April 22, 2015 | by Tami Dennis
Patients with metastatic colorectal cancer often stop responding to the primary drugs used against the disease, leaving them with few options and little hope. Determined to increase those options, doctors and researchers at City of Hope are conducting two clinical trials that could lead to new treatments for people with colorectal cancer, currently the third most common cancer in the U.S.
Marwan Fakih, co-director of the Gastrointestinal Cancer Program at City of Hope, highlighted those studies in a recent conversation, explaining how they show particular promise for patients with metastatic colorectal cancer. The first study will assess the potential impact of a new drug – one that targets a specific activated gene product, Fakih says – when used with a standard two-drug chemotherapy regimen. The second study will assess the maximum dosage of an investigational drug when used with a well-known three-drug chemotherapy regimen in patients who haven’t been helped by other therapies.
Here, Fakih answers questions about the two trials.
What is the purpose of this trial?
This study is evaluating a new combination of treatment for patients with advanced colorectal cancer with a BRAF gene mutation that causes tumors. This type of BRAF mutation is found in 10 percent of patients with colorectal cancer and is associated with chemotherapy resistance and with a poor overall survival. This trial is evaluating whether the addition of vemurafenib to standard chemotherapy, specifically irinotecan and cetuximab, improves overall outcome.
Vemurafenib is what’s known as a BRAF inhibitor, meaning it blocks the action of a protein made abnormal by the BRAF mutation. In BRAF-linked cancer, the protein tells cancer cells to multiply; vemurafenib stops the action of that protein, slowing the spread of cancer.
Why is that important?
The current second line treatment for BRAF-mutant colorectal cancer is associated with only a modest benefit. The use of cetuximab and irinotecan in this setting, while considered a standard approach, leads to minimal improvements because of inherent tumor resistance. Preliminary clinical data from a phase I clinical trial suggest that the addition of vemurafenib to standard therapy leads to major tumor shrinkage that lasts a long time. This trial will determine if the addition of vemurafenib to cetuximab and irinotecan is a better option of treatment.
What might the impact be?
The addition of this drug, or similar drugs, in this population may improve response rates, disease control and overall survival of patients with a BRAF mutant colorectal cancer, therefore becoming the new standard of care.
The second study highlighted by Fakih is a phase I study of the investigational drug MEK162. The drug will be administered with the standard FOLFOX combination in patients who have not responded to standard therapy.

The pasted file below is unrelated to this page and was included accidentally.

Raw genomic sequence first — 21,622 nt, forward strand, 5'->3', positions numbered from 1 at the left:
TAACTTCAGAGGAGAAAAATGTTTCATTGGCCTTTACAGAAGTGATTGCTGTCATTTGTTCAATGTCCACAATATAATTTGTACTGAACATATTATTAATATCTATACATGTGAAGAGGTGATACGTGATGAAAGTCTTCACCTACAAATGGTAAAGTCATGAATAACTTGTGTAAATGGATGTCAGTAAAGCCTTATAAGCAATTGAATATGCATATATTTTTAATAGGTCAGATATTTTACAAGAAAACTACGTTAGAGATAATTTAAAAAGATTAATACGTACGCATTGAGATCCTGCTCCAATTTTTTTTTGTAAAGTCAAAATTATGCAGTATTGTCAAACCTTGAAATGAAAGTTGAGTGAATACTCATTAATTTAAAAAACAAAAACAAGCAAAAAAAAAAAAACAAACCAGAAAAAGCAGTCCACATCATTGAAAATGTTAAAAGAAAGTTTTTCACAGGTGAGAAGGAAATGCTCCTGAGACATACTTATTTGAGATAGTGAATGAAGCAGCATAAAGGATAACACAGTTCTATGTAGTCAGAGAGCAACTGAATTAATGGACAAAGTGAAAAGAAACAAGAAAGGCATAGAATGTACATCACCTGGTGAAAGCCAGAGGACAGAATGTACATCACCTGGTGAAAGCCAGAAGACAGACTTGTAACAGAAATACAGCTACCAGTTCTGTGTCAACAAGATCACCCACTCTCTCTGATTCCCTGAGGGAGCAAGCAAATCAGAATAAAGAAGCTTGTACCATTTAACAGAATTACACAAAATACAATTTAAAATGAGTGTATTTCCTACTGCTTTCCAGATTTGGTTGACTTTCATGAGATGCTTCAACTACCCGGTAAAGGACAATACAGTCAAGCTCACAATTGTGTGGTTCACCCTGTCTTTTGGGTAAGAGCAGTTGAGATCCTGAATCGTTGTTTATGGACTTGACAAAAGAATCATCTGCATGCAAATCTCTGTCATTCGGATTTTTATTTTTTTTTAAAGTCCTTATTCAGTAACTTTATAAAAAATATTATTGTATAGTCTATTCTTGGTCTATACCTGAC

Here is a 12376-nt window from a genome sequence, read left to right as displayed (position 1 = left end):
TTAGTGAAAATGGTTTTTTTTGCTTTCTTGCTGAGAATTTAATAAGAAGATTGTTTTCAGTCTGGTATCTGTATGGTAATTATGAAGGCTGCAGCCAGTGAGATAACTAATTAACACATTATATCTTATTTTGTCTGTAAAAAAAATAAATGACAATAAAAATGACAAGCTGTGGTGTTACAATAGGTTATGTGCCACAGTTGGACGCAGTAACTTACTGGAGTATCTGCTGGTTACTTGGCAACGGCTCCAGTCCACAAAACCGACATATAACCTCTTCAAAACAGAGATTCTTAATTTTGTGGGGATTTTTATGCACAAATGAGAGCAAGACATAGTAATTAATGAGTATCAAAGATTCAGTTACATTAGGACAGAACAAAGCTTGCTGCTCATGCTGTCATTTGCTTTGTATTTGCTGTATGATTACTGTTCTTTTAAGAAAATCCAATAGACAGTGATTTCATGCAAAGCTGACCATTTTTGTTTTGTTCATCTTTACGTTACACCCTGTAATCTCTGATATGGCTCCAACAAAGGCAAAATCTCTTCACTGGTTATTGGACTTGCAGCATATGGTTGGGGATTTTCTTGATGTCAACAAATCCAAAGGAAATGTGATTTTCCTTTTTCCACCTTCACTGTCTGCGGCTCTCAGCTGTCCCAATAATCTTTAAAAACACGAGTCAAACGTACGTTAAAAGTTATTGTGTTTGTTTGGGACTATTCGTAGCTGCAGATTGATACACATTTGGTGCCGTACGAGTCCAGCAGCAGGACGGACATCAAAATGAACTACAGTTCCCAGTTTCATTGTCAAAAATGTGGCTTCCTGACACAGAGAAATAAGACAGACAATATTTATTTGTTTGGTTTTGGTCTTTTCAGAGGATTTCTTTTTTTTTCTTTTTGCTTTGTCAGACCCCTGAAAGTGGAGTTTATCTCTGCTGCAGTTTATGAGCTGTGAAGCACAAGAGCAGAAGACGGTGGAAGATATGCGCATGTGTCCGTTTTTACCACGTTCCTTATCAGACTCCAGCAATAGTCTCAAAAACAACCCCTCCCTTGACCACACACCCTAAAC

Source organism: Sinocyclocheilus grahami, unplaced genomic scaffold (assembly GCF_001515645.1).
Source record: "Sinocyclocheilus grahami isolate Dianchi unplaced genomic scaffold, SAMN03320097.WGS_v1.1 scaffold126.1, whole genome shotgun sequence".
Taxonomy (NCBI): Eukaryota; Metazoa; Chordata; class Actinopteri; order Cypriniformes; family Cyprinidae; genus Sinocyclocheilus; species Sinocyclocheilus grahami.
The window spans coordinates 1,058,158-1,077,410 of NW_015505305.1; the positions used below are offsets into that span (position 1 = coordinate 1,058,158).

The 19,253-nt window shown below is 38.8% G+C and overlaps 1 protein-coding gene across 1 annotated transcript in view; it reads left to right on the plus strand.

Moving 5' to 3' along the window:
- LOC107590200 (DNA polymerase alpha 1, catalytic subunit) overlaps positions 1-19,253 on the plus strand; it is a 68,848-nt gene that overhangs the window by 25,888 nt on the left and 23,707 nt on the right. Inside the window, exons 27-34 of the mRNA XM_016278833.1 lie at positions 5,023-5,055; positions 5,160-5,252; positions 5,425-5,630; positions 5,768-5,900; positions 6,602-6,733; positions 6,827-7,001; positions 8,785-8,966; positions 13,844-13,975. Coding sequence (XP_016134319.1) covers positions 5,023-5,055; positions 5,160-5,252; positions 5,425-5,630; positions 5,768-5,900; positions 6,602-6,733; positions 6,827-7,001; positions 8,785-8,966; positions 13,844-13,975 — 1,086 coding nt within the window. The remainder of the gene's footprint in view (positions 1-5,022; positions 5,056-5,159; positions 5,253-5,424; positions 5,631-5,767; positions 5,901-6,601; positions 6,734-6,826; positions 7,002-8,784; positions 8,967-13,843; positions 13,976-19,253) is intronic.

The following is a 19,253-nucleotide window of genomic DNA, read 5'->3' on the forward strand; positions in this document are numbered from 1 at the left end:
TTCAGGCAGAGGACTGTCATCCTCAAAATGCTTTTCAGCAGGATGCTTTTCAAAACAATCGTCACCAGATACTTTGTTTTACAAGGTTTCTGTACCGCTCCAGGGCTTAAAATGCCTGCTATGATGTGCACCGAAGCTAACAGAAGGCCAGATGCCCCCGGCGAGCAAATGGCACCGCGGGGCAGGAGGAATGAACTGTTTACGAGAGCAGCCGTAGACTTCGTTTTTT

What is the purpose of this trial?**
The purpose of this study is to determine what is the highest dose of MEK162 that can be given safely with FOLFOX chemotherapy (a combination of the drugs leucovorin calcium, fluorouracil and oxaliplatin).
Why is that important?
Chemotherapy resistance occurs in all patients with metastatic colorectal cancer. Therefore, it is important to determine how to overcome chemotherapy resistance in order to delay tumor progression and improve overall survival. Oxaliplatin, a common chemotherapy drug for metastatic colorectal cancer, can lose effectiveness against colorectal cancer after approximately six to 10 months of treatment. Tumor resistance to platinum chemotherapy drugs such as oxaliplatin has been associated with the activation of MEK, an intratumor kinase that drives tumor growth and proliferation. MEK162 inhibits MEK and augments oxaliplatin antitumor activity and 5-FU anti-tumor activity. It is hoped that the combination of MEK162 and FOLFOX (5-FU and oxaliplatin) will overcome prior resistance to oxaliplatin and 5-FU and improve tumor responses.
What might the impact be?
The above combination may overcome tumor resistance.
Next steps? (Or, a synopsis of your perspective)
If this study suggests that the drug is effective, and can be tolerated by patients, doctors and researchers would investigate the combination earlier in the treatment process, rather than waiting until patients have been failed by existing therapies.
Learn more about colorectal cancer treatment and research at City of Hope.
Learn more about becoming a patient or getting a second opinion by visiting our website or by calling 800-826-HOPE (4673). You may also request a new patient appointment online. City of Hope staff will explain what's required for a consult at City of Hope and help you determine, before you come in, whether or not your insurance will pay for the appointment.